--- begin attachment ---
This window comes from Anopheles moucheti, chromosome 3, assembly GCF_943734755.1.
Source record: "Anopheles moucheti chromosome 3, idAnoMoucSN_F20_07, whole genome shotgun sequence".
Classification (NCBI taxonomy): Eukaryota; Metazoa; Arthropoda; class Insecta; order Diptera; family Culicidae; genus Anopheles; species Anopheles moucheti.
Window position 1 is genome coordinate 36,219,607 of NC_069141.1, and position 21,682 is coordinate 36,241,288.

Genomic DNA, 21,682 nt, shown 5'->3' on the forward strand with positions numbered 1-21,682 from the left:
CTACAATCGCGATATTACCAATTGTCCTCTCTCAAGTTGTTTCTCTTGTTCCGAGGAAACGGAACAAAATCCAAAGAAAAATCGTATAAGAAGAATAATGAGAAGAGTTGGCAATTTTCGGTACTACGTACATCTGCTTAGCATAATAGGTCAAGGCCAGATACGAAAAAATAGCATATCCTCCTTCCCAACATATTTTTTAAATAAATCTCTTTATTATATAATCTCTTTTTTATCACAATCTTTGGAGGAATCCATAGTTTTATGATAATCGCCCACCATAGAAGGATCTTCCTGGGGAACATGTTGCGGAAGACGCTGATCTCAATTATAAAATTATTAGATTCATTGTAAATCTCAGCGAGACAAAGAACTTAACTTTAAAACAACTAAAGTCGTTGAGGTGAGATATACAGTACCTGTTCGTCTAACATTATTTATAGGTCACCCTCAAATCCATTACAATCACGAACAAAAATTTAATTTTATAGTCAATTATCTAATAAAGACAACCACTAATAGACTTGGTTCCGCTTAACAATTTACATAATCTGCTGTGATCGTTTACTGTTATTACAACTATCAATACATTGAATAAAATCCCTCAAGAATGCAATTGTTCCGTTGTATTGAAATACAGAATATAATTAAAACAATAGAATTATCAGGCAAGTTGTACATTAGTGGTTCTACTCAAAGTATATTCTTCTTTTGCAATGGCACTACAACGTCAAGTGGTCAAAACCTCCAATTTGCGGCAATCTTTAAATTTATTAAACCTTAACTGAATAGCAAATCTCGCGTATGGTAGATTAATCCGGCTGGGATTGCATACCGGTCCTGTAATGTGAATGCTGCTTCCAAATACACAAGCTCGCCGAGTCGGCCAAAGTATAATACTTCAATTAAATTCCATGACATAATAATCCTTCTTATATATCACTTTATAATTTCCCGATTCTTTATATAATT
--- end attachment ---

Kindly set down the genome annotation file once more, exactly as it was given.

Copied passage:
This window comes from Anopheles moucheti, chromosome 3, assembly GCF_943734755.1.
Source record: "Anopheles moucheti chromosome 3, idAnoMoucSN_F20_07, whole genome shotgun sequence".
Classification (NCBI taxonomy): Eukaryota; Metazoa; Arthropoda; class Insecta; order Diptera; family Culicidae; genus Anopheles; species Anopheles moucheti.
Window position 1 is genome coordinate 36,219,607 of NC_069141.1, and position 21,682 is coordinate 36,241,288.

Genomic DNA, 21,682 nt, shown 5'->3' on the forward strand with positions numbered 1-21,682 from the left:
CTACAATCGCGATATTACCAATTGTCCTCTCTCAAGTTGTTTCTCTTGTTCCGAGGAAACGGAACAAAATCCAAAGAAAAATCGTATAAGAAGAATAATGAGAAGAGTTGGCAATTTTCGGTACTACGTACATCTGCTTAGCATAATAGGTCAAGGCCAGATACGAAAAAATAGCATATCCTCCTTCCCAACATATTTTTTAAATAAATCTCTTTATTATATAATCTCTTTTTTATCACAATCTTTGGAGGAATCCATAGTTTTATGATAATCGCCCACCATAGAAGGATCTTCCTGGGGAACATGTTGCGGAAGACGCTGATCTCAATTATAAAATTATTAGATTCATTGTAAATCTCAGCGAGACAAAGAACTTAACTTTAAAACAACTAAAGTCGTTGAGGTGAGATATACAGTACCTGTTCGTCTAACATTATTTATAGGTCACCCTCAAATCCATTACAATCACGAACAAAAATTTAATTTTATAGTCAATTATCTAATAAAGACAACCACTAATAGACTTGGTTCCGCTTAACAATTTACATAATCTGCTGTGATCGTTTACTGTTATTACAACTATCAATACATTGAATAAAATCCCTCAAGAATGCAATTGTTCCGTTGTATTGAAATACAGAATATAATTAAAACAATAGAATTATCAGGCAAGTTGTACATTAGTGGTTCTACTCAAAGTATATTCTTCTTTTGCAATGGCACTACAACGTCAAGTGGTCAAAACCTCCAATTTGCGGCAATCTTTAAATTTATTAAACCTTAACTGAATAGCAAATCTCGCGTATGGTAGATTAATCCGGCTGGGATTGCATACCGGTCCTGTAATGTGAATGCTGCTTCCAAATACACAAGCTCGCCGAGTCGGCCAAAGTATAATACTTCAATTAAATTCCATGACATAATAATCCTTCTTATATATCACTTTATAATTTCCCGATTCTTTATATAATT